Committal following breach of an injunction unduly lenient (AAA and BBB v CCC)

22 Apr 2022

Dispute Resolution analysis: The Court of Appeal has deemed an order made following a successful committal application to be unduly lenient and has remitted the matter back to the Court below for sentencing.

AAA and BBB v CCC [2022] EWCA Civ 479

What are the practical implications of this case?

This is an interesting case which considers both the appropriate punishment for a Court to impose when faced with a contempt of court in the form of deliberate, serious and repeated breaches of an injunction and also the appropriate procedure for appealing orders made in committal applications. The Court observed that the statutory basis for an appeal in cases of contempt of court is section 13 of the Administration of Justice Act 1960. The procedure in respect of committal applications is found in CPR Part 81. However, Part 81 is silent on the question of appeals and it fails to cross-refer to any other applicable rules which set out the procedure to be followed in the event of an appeal under section 13 of the Administration of Justice Act 1960. The Court of Appeal in this case was content to follow the procedure set out in rule 52.21, CPR, a provision applicable to appeals in general. It recommended, however, that the Rules Committee expressly address the matter, at least by way of a cross reference in Part 81. This decision also strongly suggests that a sentence of 6 months imprisonment, suspended for three years is unlikely to constitute sufficient punishment in circumstances where the contemnor is found to have committed multiple, serious breaches of a Court order.

What was the background?

The factual background has largely been concealed from public view as a result of a successful anonymity application and restrictions placed on the Court file in order to protect the identities of the Appellants. The Appellants obtained an order against the Respondent in the form of a final injunction. That order (among other things) restrained the Respondent from using, publishing, communicating or disclosing any part of the information contained in a paragraph to the confidential schedule to the order or any information which was liable to or might identify the Appellants, whether as parties to the proceedings or at all. The Respondent was also restrained from making any adverse or derogatory comment about the First Claimant company or any of its directors or employees. An appeal against the terms of the substantive order brought by the Respondent failed. A short time thereafter, the Respondent committed 28 separate breaches of the order. The Appellants successfully brought a committal application, at which HHJ Cawson QC concluded that those 28 breaches had been proven to the criminal standard. The Judge ordered that the Respondent be committed to prison for a period of 6 months and suspended that sentence for a period of 3 years. The Appellants appealed that sentence which they argued was unduly lenient.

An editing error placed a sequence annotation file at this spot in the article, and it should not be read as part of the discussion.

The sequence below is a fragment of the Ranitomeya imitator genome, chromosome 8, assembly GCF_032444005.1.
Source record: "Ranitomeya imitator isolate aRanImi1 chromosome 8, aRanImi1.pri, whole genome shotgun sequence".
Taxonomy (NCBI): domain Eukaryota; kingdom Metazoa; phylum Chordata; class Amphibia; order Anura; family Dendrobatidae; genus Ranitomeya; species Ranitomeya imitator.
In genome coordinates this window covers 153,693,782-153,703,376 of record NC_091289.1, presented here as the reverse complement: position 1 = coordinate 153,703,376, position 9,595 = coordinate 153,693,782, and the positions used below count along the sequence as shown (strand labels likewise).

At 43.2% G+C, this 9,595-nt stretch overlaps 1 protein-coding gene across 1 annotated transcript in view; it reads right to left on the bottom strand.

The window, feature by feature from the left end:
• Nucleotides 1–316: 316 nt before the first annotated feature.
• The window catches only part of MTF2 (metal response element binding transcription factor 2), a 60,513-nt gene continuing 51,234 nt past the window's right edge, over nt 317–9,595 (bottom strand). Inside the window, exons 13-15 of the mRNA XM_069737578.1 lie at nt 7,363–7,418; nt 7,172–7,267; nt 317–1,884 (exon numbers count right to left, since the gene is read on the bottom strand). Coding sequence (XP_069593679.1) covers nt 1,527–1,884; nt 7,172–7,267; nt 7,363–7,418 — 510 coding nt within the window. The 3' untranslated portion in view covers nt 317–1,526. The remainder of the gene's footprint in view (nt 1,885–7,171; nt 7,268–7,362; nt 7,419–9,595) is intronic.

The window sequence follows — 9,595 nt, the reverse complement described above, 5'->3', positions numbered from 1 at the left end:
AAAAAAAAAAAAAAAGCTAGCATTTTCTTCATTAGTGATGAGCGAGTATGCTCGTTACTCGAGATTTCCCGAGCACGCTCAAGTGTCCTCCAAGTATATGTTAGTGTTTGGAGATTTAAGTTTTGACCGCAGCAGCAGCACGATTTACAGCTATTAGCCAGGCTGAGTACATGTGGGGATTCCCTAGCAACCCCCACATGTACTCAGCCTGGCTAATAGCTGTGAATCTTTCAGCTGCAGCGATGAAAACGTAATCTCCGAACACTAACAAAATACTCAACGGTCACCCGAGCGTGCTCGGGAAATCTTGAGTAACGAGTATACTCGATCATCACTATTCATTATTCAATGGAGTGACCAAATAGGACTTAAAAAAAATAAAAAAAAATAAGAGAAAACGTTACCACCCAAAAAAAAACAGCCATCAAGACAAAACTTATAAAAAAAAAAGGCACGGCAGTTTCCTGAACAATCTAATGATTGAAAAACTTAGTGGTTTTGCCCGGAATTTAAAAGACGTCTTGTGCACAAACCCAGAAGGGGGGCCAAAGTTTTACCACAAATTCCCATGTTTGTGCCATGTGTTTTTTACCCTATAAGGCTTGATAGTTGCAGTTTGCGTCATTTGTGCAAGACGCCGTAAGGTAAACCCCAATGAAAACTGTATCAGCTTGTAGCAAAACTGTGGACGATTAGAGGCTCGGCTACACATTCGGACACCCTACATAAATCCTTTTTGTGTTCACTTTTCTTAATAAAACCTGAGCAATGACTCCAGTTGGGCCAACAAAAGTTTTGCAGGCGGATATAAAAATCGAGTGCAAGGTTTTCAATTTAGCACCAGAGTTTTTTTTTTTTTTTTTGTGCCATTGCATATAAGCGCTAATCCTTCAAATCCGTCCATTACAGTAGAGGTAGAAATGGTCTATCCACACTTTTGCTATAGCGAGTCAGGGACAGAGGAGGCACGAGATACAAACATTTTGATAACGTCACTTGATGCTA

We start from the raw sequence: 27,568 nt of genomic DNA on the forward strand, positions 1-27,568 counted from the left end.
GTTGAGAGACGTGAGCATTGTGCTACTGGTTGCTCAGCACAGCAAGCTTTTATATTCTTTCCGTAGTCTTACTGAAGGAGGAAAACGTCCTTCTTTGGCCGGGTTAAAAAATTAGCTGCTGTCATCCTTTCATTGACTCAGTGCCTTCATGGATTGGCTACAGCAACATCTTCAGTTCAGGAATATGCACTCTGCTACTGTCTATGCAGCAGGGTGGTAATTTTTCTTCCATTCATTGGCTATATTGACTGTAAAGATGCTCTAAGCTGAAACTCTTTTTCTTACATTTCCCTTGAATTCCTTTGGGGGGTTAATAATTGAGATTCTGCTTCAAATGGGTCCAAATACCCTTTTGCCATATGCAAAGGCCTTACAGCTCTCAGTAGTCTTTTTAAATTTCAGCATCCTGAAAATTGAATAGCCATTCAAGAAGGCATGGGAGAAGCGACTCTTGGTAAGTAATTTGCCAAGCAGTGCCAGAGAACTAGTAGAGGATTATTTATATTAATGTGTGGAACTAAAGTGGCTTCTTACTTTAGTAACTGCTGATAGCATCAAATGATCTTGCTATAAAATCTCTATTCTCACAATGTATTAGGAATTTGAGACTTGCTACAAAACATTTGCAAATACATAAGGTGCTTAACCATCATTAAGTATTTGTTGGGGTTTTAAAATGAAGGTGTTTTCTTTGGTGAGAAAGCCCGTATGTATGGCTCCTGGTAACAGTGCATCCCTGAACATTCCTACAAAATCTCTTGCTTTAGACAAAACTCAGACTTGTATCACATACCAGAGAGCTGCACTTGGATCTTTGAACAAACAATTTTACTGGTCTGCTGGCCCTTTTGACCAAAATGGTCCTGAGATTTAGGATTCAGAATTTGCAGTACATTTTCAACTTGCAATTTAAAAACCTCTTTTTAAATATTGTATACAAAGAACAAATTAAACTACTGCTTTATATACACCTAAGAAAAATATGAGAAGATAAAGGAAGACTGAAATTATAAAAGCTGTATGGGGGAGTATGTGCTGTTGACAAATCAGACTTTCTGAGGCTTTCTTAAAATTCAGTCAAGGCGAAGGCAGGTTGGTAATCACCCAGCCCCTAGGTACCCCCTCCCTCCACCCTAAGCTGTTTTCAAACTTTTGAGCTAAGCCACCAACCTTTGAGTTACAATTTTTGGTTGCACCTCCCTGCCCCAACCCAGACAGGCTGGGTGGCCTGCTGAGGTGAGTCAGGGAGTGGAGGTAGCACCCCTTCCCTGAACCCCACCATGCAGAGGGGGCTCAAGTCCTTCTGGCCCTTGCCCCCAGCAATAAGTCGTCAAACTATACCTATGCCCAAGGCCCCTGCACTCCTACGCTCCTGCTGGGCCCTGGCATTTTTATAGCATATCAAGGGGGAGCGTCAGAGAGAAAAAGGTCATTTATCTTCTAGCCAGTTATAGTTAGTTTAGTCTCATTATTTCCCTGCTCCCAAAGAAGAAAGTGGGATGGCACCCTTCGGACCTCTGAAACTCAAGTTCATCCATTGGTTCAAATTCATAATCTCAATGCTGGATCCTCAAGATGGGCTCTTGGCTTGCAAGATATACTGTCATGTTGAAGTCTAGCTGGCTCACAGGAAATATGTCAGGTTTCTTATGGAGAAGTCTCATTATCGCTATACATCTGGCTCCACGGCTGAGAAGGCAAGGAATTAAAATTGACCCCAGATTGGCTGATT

What did the court decide?

The judgment of the Court of Appeal noted that Part 81, CPR, dealing with contempt proceedings makes no reference to the procedure to be adopted on an appeal in relation to a committal order and contains no cross-reference to CPR, r.52.21, the general provision relating to appeals. The Court recommended that this lacuna be addressed by the Rules Committee. The Respondent did not appear on the appeal, however, the Court was satisfied that he had been personally served and that it was appropriate to continue with the appeal. Out of caution, the Court reserved judgment and delivered the judgment in public and in person. The Court of Appeal concluded that the sentence imposed was unduly lenient and the appeal was allowed. (1) The Respondent’s conduct was at the most serious end of the spectrum. His 28 breaches undermined the purpose of the substantive order and rendered it nugatory. (2) The Judge failed to sufficiently appreciate the need to punish the serious breaches of the substantive order when considering the appropriate penalty. (3) Too little weight was given to the fact that the seriousness of the breaches was aggravated by the untenable line of defence to the committal application and the sweeping allegations of fraud made at the substantive hearing. (4) Disproportionate weight was given to the Respondent’s belated apology. (5) The Judge took into consideration irrelevant factors such as the Respondent’s frustration, his lack of bravado and the fact he was not motivated by profit or gain. (6) The Judge gave undue weight to the Respondent’s stated remorse. (7) The Judge failed to consider whether it might be appropriate to suspend part of the term rather than the whole term. The appeal was allowed, the Judge’s order was set aside and the matter was remitted to the Court below for re-sentencing.

Case details

  • Court: Court of Appeal, Civil Division
  • Judge: Lewison LJ, Asplin LJ and Baker LJ
  • Date of judgment: 7 April 2022

Article by Phillip Patterson – first published by LexisNexis


Phillip Patterson

Call: 2008


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